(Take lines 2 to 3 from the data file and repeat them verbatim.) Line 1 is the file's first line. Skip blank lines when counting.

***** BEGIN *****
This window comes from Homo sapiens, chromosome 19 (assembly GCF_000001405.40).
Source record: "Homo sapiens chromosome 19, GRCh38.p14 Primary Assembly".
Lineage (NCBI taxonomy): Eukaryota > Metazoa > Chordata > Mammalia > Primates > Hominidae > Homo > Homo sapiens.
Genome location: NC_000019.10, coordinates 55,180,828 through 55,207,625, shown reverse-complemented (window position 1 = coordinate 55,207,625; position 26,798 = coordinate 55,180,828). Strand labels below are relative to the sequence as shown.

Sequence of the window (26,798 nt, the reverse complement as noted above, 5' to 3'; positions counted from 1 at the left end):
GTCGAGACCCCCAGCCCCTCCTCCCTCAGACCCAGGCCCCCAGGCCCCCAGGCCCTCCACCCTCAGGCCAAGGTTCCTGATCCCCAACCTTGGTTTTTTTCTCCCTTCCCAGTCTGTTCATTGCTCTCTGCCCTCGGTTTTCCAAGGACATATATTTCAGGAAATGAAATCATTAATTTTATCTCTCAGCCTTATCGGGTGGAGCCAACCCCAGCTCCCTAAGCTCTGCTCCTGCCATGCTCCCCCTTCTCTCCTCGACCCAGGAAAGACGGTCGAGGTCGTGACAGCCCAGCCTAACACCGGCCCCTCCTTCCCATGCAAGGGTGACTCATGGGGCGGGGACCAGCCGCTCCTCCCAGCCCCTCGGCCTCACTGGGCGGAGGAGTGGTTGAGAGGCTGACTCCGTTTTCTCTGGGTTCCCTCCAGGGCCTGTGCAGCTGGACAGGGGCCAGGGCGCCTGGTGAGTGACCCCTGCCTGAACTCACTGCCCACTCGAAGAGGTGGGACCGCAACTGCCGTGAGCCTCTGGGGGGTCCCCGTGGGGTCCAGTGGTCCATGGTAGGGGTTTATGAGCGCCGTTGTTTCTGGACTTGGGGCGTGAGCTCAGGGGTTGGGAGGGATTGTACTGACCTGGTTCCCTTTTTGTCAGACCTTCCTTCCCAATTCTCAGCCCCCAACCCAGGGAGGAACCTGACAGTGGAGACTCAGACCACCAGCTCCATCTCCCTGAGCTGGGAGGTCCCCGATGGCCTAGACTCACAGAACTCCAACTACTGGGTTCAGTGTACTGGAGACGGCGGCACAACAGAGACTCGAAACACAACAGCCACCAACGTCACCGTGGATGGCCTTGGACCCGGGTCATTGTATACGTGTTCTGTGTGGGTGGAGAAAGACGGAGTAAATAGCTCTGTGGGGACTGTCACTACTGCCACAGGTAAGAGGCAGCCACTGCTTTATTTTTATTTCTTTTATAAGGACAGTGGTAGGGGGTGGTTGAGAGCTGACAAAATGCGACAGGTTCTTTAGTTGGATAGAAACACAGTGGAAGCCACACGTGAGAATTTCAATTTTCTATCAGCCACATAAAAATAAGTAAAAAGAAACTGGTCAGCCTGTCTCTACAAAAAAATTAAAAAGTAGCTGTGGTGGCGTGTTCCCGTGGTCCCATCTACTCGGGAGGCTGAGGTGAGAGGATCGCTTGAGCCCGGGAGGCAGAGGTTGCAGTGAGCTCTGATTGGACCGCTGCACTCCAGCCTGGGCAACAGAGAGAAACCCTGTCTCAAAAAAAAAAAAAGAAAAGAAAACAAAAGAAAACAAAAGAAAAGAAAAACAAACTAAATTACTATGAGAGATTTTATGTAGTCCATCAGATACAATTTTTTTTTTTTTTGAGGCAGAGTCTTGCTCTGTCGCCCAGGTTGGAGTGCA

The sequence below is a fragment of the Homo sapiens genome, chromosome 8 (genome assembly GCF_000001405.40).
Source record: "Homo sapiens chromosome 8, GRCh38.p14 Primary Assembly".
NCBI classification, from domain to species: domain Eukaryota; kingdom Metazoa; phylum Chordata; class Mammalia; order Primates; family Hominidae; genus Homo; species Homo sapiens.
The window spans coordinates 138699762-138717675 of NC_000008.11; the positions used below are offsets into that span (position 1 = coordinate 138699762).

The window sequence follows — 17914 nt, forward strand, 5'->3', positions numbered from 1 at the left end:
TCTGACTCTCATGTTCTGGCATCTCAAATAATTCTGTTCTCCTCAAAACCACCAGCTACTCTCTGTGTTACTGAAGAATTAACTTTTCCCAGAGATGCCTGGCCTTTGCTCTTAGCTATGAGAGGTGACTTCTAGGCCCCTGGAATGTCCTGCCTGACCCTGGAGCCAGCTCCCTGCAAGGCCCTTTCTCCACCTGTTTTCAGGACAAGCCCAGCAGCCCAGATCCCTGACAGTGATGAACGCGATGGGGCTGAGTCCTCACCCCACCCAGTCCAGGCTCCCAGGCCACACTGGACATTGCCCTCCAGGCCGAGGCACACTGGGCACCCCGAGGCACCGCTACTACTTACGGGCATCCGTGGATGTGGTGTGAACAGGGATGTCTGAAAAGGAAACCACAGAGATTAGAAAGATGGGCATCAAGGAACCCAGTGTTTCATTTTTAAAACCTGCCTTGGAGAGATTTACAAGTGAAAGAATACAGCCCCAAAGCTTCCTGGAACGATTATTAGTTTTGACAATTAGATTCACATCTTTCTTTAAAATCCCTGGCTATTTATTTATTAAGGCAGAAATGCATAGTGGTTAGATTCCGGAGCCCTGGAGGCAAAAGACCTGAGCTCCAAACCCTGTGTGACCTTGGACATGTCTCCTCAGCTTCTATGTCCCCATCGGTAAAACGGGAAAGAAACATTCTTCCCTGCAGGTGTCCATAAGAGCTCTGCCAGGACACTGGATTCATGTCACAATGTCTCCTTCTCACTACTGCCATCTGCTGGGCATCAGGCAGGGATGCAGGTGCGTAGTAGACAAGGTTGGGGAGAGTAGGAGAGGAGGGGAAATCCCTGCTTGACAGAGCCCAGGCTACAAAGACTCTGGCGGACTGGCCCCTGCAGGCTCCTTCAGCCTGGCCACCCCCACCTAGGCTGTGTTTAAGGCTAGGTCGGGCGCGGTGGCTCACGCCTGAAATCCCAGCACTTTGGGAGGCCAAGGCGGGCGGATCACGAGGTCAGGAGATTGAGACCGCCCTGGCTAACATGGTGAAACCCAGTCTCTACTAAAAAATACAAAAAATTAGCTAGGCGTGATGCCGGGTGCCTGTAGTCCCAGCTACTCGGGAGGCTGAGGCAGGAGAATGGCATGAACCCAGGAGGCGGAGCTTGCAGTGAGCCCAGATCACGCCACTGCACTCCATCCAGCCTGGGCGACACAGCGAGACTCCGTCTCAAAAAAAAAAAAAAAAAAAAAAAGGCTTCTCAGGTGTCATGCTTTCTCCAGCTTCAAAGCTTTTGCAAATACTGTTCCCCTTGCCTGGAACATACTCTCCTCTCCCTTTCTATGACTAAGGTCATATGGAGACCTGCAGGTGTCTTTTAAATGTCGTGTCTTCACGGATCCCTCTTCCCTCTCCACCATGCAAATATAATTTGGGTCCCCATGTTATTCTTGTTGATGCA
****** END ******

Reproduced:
Source record: "Homo sapiens chromosome 19, GRCh38.p14 Primary Assembly".
Lineage (NCBI taxonomy): Eukaryota > Metazoa > Chordata > Mammalia > Primates > Hominidae > Homo > Homo sapiens.